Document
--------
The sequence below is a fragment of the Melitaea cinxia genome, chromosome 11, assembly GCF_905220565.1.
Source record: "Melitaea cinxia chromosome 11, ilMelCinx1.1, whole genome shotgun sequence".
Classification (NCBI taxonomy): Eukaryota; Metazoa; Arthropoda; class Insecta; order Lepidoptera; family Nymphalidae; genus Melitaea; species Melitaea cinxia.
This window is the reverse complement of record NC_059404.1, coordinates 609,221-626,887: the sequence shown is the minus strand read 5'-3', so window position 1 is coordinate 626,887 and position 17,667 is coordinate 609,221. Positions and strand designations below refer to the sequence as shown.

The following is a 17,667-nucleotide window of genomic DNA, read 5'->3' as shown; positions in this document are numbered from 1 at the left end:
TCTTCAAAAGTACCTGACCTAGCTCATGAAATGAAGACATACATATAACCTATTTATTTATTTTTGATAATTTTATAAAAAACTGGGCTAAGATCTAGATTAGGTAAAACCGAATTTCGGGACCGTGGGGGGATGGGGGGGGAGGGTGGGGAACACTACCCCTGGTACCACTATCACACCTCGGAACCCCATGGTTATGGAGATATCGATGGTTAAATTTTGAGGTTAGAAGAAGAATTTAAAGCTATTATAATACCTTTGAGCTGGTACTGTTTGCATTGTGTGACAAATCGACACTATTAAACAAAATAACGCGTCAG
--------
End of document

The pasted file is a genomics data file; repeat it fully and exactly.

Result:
The sequence below is a fragment of the Melitaea cinxia genome, chromosome 11, assembly GCF_905220565.1.
Source record: "Melitaea cinxia chromosome 11, ilMelCinx1.1, whole genome shotgun sequence".
Classification (NCBI taxonomy): Eukaryota; Metazoa; Arthropoda; class Insecta; order Lepidoptera; family Nymphalidae; genus Melitaea; species Melitaea cinxia.
This window is the reverse complement of record NC_059404.1, coordinates 609,221-626,887: the sequence shown is the minus strand read 5'-3', so window position 1 is coordinate 626,887 and position 17,667 is coordinate 609,221. Positions and strand designations below refer to the sequence as shown.

The following is a 17,667-nucleotide window of genomic DNA, read 5'->3' as shown; positions in this document are numbered from 1 at the left end:
TCTTCAAAAGTACCTGACCTAGCTCATGAAATGAAGACATACATATAACCTATTTATTTATTTTTGATAATTTTATAAAAAACTGGGCTAAGATCTAGATTAGGTAAAACCGAATTTCGGGACCGTGGGGGGATGGGGGGGGAGGGTGGGGAACACTACCCCTGGTACCACTATCACACCTCGGAACCCCATGGTTATGGAGATATCGATGGTTAAATTTTGAGGTTAGAAGAAGAATTTAAAGCTATTATAATACCTTTGAGCTGGTACTGTTTGCATTGTGTGACAAATCGACACTATTAAACAAAATAACGCGTCAG